Waiariki MP Te Ururoa Flavell is calling for a concerted effort from businesses and local and central governments to come together and consider options for affected Kawerau mill workers.
The Norwegian owner of the Tasman Pulp and Paper Mill in the Bay of Plenty town is halving production and making more than 100 people redundant.
Norske Skog is blaming a drop in demand for newsprint for its decision to close one of its newsprint machines at the mill.
Flavell says with close to 300 workers at the mill the job losses will have a significant impact on the local community.
The Maori Party MP said the announcement "is typical of small town recessionary impacts having big consequences".
The newsprint machine closure was one of the ironic consequences of technology transfer and was no doubt inevitable but the community should not be left bearing the brunt alone.
"While we welcome the consultation process with affected employees, we hope that there will be a solid focus on options for further training and employment," he said.
"We need to take a comprehensive approach towards long term planning to turn this situation around."
Flavell pointed out that Kawerau has just celebrated the return of its Silver Medal Olympian, Sarah Walker, "whose years of hard work and dedication paid off on the BMX circuit in London at the greatest sporting event in the world".
"We need to apply the same successful formula to this new situation - taking a long term approach to achieve sustainable economic prowess and full employment," he said.
'Deepening jobs crisis'
The mill job losses follow the announcement of 120 redundancies at Solid Energy's Huntly East mine, up to 400 jobs in the balance at Spring Creek, and last week's announcement that 100 jobs will go at the Tiwai Point aluminium smelter by November.
The Engineering, Printing and Manufacturing Union is warning of a deepening jobs crisis following Norske Skog's announcement.
The EPMU will now consult with the company over the redundancies.
EPMU national secretary Bill Newson said Norske Skog's announcement is a blow to the community and a sign of a growing jobs crisis in New Zealand.
"The local economy in Kawerau is heavily reliant on the mill, and these job losses will have an impact throughout the community," Newson said.
"We'll be working to save as many of these jobs as possible through the consultation, but the eventual outcome will almost certainly be large scale redundancies."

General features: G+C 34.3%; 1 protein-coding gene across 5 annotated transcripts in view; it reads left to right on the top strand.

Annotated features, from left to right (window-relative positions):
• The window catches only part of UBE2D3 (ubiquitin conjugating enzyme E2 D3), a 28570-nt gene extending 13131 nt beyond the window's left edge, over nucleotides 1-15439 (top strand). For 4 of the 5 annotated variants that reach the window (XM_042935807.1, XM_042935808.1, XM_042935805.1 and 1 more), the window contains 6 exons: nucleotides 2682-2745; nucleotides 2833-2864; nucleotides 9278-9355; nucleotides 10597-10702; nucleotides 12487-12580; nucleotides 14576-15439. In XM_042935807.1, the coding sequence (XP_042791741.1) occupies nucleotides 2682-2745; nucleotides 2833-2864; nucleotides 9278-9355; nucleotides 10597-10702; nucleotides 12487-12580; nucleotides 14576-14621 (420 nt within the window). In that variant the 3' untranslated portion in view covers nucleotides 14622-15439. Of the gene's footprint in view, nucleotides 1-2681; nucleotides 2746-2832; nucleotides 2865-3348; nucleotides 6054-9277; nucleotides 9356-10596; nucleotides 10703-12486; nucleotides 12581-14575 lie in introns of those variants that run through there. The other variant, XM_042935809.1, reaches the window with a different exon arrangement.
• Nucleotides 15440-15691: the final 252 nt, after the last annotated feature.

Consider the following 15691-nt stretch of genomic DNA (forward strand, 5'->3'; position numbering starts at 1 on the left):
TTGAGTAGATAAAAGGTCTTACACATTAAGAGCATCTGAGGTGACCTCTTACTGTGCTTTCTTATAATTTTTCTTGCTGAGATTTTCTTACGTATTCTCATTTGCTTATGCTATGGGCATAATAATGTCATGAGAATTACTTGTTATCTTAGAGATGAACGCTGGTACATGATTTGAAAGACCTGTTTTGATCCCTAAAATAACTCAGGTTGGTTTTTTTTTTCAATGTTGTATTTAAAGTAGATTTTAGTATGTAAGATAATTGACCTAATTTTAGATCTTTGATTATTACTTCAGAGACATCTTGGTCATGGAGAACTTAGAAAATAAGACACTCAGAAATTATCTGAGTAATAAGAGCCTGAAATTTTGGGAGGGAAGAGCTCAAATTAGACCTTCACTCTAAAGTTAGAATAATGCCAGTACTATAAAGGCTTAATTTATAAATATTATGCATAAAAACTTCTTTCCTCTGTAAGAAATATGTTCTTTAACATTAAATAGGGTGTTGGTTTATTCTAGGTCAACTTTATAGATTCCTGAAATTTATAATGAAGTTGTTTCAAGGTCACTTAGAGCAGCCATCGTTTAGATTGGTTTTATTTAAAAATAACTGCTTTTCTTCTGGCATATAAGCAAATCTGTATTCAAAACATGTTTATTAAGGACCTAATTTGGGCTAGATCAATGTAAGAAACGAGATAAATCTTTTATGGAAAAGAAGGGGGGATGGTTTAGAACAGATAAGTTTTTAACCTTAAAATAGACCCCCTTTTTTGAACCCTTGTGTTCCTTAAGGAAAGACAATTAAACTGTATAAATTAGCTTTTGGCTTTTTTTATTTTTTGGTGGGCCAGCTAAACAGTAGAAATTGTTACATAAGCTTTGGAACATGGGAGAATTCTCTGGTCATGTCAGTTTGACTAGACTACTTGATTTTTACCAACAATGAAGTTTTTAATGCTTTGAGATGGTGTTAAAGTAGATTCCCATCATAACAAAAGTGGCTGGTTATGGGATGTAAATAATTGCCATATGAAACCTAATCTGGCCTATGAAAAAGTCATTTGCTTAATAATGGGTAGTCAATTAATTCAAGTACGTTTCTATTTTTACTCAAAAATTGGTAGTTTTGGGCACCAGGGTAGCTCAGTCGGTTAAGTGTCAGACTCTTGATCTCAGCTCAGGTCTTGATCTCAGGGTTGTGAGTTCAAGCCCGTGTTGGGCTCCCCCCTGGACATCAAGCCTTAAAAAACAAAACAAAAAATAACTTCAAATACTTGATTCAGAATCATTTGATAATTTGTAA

Newson said the tragedy is that while there's little that could be done to avoid falling demand overseas, our high exchange rate has helped to make the Kawerau mill uncompetitive and contributed to the loss of jobs.
"It's particularly galling that at the same time Norske Skog is cutting jobs in New Zealand, it's actually investing in jobs in across the Tasman thanks to the support of the Australian Government. It's time our Government showed the same kind of support for Kiwi jobs."
Newson said no one is blaming the Government for the state of the global economy, but there are things it could be doing to help protect local jobs and encourage a thriving manufacturing sector so people who do lose their jobs don't have to join the dole queue or leave for Australia to find work.
"We're calling on the Government to look at ways to stabilise the exchange rate and bring it under control, for example by supporting changes to the Reserve Bank Act to protect jobs and promote growth."
"We also need a return to the focus on jobs that we saw at the time of the Jobs Summit," he said.
New Zealand will never build a high wage economy without a plan to support a modern, innovative manufacturing sector, and the Government needs to recognise that won't happen unless it takes a more active role in the economy, Newson said.
"Mass redundancies are becoming an all too familiar pattern, and as they continue to pile up it's becoming clearer just how badly the Government's hands-off approach is failing New Zealand."
Unless the Government changes course urgently the jobs crisis will only get worse, Newson said.